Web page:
have formed a consortium called the Pa rtnership for Ad-
vanced Computing in Europe (PACE) to create a persistent,
sustainable, pan-European HPC service with three to ve
HPC leadership systems at the Petaflop/s level.
However, the integration of such large-scale computing
resources into future e-science infrastructures will pose ma-
jor challenges. First and foremost, it is unclear to many
e-scientists whether their code that shows satisfactory per-
formance on thousands CPUs today will also scale beyond
a hundred thousand. Moreover, storage barriers can be ex-
pected to take effect if the evolution of storage technology
and interconnecting I/O systems in terms of latency and
bandwidth does not keep pace with the evolution of pure
computational power. Therefore, the tremendous growth
towards millions of multi-core CPUs raises a demand for
more advanced tooling for e-scientists to make their code
more efficient and scalable while minimizing the need to
access secondary storage (e.g. tapes). The Virtual Institute
High Productivity Supercomputing (VI-HPS) [11], for in-
stance, has been founded to provide scalable performance-
analysis tools that assist application developers in optimiz-
ing their codes. The optimization process supported by
these tools typically consists of an alternating sequence of
modifications and validation runs guided by targeted mea-
surements. The underlying approach is static in the sense
that the application is only modified between runs.
In contrast, computational steering tools follow a more
dynamic approach to increase the productivity of simula-
tions. The progress of a parallel program is guided on-line
during its execution on a supercomputer by dynamically
controlling selected application parameters. To do this most
effectively, such tools allow the user to watch the progress
of the simulation in real time using a suitable visualization
program (online visualization) and give them the ability to
intervene if necessary. That is, instead of performing costly
parameter sweeps, e-scientists that use such tools are able to
modify key application parameters at run time with imme-
diate visual feedback. In this way, unnecessary simulation
paths can be avoided along with the storage of undesired re-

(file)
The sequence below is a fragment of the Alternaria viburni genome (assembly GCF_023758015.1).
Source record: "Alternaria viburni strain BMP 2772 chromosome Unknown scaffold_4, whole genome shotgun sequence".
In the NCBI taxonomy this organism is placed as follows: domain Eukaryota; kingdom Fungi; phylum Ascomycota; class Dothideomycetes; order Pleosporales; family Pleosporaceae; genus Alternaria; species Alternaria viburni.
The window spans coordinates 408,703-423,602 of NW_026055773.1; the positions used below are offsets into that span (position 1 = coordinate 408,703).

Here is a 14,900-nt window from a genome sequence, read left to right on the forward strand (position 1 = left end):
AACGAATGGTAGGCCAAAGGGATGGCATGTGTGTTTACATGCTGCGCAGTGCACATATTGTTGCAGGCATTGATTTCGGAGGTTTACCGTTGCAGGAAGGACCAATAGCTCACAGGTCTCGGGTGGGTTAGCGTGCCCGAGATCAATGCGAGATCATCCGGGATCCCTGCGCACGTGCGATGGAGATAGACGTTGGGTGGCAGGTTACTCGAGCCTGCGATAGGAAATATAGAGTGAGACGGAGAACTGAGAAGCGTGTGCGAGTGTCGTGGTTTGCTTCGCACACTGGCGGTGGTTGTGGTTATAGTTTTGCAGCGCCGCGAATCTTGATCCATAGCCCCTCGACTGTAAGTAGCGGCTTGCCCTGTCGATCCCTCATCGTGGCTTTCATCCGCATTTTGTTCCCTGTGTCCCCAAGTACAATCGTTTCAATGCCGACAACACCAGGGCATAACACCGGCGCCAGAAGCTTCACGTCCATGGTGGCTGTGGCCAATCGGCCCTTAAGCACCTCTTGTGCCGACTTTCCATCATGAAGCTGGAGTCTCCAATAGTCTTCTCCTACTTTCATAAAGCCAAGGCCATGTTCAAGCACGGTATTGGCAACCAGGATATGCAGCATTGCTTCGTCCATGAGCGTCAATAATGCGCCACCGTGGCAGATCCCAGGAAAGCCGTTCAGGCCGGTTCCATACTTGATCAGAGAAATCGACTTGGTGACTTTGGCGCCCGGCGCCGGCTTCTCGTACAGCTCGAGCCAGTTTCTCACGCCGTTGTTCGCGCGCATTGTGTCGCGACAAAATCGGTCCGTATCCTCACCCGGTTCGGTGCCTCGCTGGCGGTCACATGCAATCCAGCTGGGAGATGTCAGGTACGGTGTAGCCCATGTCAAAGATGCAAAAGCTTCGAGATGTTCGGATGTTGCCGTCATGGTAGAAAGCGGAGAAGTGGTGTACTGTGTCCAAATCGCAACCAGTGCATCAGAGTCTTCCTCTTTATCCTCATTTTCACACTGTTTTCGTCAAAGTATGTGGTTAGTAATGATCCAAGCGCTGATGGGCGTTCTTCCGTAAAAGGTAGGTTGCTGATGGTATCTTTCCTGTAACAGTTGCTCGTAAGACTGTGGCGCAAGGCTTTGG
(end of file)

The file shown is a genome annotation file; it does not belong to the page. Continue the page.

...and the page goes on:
sult data sets, saving valuable compute and I/O resources.
This paper is structured as follows. After reviewing up-
coming challenges in high-performance computing, Section
2 introduces the VISIT communication library that can be
used to steer HPC applications. Section 3 describes Xn-
body, a visualization program suitable for steering in com-
bination with VISIT. After that, two use cases are discussed,
one related to astrophysics in Section 4, another related to
plasma physics in Section 5. Based on our observations,
Section 6 proposes ways of how computational steering
and online visualizations can be seamlessly integrated into
e-science infrastructures. Finally, after surveying related
work in Section 7, we present our conclusion in Section 8.
2. The VISIT communication library for Com-
putational Steering and Data Transfer
Communication libraries for visualization and steering
provide a loosely coupled approach between an e-Science
application (parallel simulation) on the one hand and its vi-
sualization on the other. In principle, the basic design goal
of these kind of systems is to transport specific datasets
between the visualization and simulation and thus convey
scientific and additional information such as steering com-
mands. The open source VISualization Interface Toolkit
(VISIT) [12], for instance, is such a light-weight communi-
cation library that can be used for online visualization and
computational steering. VISIT has been initially developed
during the German project Gigabit Testbed West and since
then, VISIT has been continously enhanced and became a
stable software in the last years. It is used in several ap-
plication projects, for instance for astrophysics and plasma-
physics applications that are both later described in more
details during the steering case studies in Section 4 and 5.
Figure 1. The HPC oriented design of the
VISIT toolkit: Server acts as client.
As shown in Figure 1 VISIT uses a simple client-server
approach, therefore no central data server or data manager
is used. Thus data is exchanged directly between a simu-
lation and visualization. One of the main design goals of
VISIT is to minimize the load on the steered simulation
and to prevent failures or slow operations of the visualiza-
tion from disturbing the simulation progress. Additionally,
the part of VISIT that is used by the e-Science application
(simulation) should be easy to port to and use on all rele-
vant platforms including supercomputers and clusters and
potentially smaller resources within a Grid infrastructure.
Therefore VISIT does not rely on any external software or
special environments and has language bindings for C and